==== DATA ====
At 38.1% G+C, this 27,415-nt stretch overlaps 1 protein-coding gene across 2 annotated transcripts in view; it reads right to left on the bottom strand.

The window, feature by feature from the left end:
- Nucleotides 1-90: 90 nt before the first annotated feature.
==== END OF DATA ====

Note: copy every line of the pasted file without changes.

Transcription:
At 38.1% G+C, this 27,415-nt stretch overlaps 1 protein-coding gene across 2 annotated transcripts in view; it reads right to left on the bottom strand.

The window, feature by feature from the left end:
- Nucleotides 1-90: 90 nt before the first annotated feature.